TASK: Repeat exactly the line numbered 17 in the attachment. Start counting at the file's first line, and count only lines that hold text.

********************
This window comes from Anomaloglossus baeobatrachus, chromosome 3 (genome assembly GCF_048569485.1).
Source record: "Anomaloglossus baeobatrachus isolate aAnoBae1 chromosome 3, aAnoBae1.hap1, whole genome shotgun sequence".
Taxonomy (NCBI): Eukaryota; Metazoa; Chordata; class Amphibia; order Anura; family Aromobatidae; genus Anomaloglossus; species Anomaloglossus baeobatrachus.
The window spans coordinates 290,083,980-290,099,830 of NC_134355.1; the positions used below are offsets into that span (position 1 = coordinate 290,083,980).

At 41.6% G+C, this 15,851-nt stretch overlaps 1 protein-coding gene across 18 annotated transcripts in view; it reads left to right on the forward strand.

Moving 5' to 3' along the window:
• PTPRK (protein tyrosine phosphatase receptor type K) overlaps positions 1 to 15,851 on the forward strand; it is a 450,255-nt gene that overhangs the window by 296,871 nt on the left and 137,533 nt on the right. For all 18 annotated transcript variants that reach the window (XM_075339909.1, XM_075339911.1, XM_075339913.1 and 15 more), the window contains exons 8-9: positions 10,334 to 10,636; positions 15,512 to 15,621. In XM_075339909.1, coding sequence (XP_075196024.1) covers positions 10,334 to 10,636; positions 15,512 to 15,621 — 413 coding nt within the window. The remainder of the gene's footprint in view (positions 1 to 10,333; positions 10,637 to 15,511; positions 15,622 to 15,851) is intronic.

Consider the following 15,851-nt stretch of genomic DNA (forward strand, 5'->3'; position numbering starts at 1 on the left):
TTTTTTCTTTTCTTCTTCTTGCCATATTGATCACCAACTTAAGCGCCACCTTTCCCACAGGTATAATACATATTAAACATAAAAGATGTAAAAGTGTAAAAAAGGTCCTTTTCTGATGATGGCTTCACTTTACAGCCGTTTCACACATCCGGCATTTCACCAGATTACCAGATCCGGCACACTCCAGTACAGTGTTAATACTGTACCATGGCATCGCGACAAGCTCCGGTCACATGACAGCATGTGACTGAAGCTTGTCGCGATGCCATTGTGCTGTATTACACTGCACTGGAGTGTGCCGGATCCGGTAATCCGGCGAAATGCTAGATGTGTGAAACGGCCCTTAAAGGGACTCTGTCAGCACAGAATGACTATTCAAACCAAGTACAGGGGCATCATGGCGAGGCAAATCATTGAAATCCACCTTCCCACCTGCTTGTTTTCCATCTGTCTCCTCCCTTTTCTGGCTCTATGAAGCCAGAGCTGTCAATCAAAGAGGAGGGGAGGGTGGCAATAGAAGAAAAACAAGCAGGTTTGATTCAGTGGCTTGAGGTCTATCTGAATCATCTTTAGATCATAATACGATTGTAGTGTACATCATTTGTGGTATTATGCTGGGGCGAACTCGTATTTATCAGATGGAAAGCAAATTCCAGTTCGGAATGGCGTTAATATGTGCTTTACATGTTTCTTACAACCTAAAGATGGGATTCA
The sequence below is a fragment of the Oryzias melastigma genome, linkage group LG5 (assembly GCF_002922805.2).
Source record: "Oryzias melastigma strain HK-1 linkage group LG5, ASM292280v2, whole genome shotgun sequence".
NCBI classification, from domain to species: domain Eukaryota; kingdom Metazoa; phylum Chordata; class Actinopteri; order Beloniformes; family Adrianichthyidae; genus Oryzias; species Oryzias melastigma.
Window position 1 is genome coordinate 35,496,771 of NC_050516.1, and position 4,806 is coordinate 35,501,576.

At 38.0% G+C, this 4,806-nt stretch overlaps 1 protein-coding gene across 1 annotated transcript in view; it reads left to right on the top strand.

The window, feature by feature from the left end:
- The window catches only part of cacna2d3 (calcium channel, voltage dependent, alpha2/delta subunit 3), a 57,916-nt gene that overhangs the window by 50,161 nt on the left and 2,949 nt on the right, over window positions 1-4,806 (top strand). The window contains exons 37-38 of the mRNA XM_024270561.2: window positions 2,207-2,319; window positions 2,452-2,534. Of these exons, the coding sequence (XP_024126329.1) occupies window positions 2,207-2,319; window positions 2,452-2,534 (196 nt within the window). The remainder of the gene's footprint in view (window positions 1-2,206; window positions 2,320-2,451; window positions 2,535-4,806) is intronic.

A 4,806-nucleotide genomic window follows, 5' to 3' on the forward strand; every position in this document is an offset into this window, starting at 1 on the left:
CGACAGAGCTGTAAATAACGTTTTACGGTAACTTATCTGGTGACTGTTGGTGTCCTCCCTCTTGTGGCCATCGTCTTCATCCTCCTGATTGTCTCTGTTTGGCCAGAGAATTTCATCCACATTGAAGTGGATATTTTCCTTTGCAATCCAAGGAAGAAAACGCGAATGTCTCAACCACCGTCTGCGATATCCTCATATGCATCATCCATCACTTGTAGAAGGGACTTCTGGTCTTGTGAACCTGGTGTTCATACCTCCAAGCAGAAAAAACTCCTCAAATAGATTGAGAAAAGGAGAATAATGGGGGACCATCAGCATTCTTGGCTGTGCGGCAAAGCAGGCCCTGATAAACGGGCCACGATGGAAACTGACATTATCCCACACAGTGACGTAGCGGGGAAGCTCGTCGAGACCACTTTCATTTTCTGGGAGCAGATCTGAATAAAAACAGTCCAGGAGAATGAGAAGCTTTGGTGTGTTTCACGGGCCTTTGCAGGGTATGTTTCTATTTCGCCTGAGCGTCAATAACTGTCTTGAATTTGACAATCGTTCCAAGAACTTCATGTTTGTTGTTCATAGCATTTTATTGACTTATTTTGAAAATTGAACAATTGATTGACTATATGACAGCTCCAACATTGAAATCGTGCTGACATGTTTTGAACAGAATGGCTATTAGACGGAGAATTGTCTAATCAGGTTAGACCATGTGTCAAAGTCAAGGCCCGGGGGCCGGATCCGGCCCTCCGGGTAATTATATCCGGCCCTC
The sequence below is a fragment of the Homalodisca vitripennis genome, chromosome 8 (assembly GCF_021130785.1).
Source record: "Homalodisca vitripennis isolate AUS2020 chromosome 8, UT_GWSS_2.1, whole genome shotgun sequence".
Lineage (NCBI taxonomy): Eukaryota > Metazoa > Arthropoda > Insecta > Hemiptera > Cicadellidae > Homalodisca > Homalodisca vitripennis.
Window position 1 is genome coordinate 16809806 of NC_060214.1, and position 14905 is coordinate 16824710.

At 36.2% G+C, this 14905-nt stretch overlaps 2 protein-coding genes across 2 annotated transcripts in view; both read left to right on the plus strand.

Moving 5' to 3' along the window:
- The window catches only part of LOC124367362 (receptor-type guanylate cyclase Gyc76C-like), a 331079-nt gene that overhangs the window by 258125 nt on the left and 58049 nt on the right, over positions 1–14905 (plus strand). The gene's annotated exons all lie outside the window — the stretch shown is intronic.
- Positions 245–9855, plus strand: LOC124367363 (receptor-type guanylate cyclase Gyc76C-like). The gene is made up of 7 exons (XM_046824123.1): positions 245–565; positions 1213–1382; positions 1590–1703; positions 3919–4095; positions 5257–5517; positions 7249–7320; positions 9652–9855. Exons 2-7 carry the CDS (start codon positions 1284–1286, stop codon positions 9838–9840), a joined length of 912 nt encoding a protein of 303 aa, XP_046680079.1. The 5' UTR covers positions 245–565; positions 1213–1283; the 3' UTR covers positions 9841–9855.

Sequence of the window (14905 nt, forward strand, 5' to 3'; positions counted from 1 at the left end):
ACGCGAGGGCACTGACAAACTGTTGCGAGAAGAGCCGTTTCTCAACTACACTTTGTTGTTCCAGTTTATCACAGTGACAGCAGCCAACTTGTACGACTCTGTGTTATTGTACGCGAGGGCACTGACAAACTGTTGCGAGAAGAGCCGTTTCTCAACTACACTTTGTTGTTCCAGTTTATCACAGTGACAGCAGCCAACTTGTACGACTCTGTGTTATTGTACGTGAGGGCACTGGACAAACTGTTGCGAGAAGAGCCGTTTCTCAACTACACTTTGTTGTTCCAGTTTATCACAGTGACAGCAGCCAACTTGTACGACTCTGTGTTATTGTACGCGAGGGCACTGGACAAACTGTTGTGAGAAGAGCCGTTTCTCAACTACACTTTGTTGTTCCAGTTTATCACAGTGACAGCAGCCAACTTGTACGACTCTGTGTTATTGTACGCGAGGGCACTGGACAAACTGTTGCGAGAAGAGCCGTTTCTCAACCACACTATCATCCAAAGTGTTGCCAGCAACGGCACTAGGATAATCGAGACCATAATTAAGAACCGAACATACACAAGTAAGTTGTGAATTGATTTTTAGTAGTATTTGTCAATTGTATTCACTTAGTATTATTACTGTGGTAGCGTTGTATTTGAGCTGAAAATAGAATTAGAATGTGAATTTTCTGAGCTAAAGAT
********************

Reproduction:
A 4,806-nucleotide genomic window follows, 5' to 3' on the forward strand; every position in this document is an offset into this window, starting at 1 on the left: